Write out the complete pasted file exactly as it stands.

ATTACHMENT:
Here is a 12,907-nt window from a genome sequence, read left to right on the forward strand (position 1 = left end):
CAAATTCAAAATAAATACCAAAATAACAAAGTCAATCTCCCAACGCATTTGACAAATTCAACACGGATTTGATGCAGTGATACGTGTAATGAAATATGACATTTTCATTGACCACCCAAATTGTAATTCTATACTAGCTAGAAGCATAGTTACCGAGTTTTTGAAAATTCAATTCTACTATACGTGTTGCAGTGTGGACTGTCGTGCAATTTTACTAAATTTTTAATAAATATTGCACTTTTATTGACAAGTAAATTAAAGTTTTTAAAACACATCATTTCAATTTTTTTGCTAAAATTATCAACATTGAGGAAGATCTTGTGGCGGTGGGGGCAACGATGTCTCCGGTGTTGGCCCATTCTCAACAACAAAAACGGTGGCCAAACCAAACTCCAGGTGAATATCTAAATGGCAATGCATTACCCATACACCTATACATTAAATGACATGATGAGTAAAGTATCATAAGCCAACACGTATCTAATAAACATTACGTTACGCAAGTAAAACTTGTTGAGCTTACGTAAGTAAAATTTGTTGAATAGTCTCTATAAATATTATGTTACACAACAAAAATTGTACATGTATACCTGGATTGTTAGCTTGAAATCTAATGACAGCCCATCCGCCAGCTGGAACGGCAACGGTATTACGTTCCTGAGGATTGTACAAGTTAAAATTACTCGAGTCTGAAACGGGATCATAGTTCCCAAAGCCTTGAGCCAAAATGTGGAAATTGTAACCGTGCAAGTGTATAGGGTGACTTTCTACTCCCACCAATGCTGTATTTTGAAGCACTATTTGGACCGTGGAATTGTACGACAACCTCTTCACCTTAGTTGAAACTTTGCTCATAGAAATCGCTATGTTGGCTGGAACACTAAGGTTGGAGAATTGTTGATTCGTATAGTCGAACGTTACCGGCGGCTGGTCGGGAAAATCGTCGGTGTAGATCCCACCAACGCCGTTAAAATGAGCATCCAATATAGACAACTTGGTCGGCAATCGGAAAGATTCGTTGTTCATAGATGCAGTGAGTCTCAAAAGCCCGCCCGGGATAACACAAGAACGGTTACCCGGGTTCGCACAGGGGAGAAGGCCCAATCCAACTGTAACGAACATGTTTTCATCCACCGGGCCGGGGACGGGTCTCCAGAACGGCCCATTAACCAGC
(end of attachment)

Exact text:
Here is a 12,907-nt window from a genome sequence, read left to right on the forward strand (position 1 = left end):
CAAATTCAAAATAAATACCAAAATAACAAAGTCAATCTCCCAACGCATTTGACAAATTCAACACGGATTTGATGCAGTGATACGTGTAATGAAATATGACATTTTCATTGACCACCCAAATTGTAATTCTATACTAGCTAGAAGCATAGTTACCGAGTTTTTGAAAATTCAATTCTACTATACGTGTTGCAGTGTGGACTGTCGTGCAATTTTACTAAATTTTTAATAAATATTGCACTTTTATTGACAAGTAAATTAAAGTTTTTAAAACACATCATTTCAATTTTTTTGCTAAAATTATCAACATTGAGGAAGATCTTGTGGCGGTGGGGGCAACGATGTCTCCGGTGTTGGCCCATTCTCAACAACAAAAACGGTGGCCAAACCAAACTCCAGGTGAATATCTAAATGGCAATGCATTACCCATACACCTATACATTAAATGACATGATGAGTAAAGTATCATAAGCCAACACGTATCTAATAAACATTACGTTACGCAAGTAAAACTTGTTGAGCTTACGTAAGTAAAATTTGTTGAATAGTCTCTATAAATATTATGTTACACAACAAAAATTGTACATGTATACCTGGATTGTTAGCTTGAAATCTAATGACAGCCCATCCGCCAGCTGGAACGGCAACGGTATTACGTTCCTGAGGATTGTACAAGTTAAAATTACTCGAGTCTGAAACGGGATCATAGTTCCCAAAGCCTTGAGCCAAAATGTGGAAATTGTAACCGTGCAAGTGTATAGGGTGACTTTCTACTCCCACCAATGCTGTATTTTGAAGCACTATTTGGACCGTGGAATTGTACGACAACCTCTTCACCTTAGTTGAAACTTTGCTCATAGAAATCGCTATGTTGGCTGGAACACTAAGGTTGGAGAATTGTTGATTCGTATAGTCGAACGTTACCGGCGGCTGGTCGGGAAAATCGTCGGTGTAGATCCCACCAACGCCGTTAAAATGAGCATCCAATATAGACAACTTGGTCGGCAATCGGAAAGATTCGTTGTTCATAGATGCAGTGAGTCTCAAAAGCCCGCCCGGGATAACACAAGAACGGTTACCCGGGTTCGCACAGGGGAGAAGGCCCAATCCAACTGTAACGAACATGTTTTCATCCACCGGGCCGGGGACGGGTCTCCAGAACGGCCCATTAACCAGC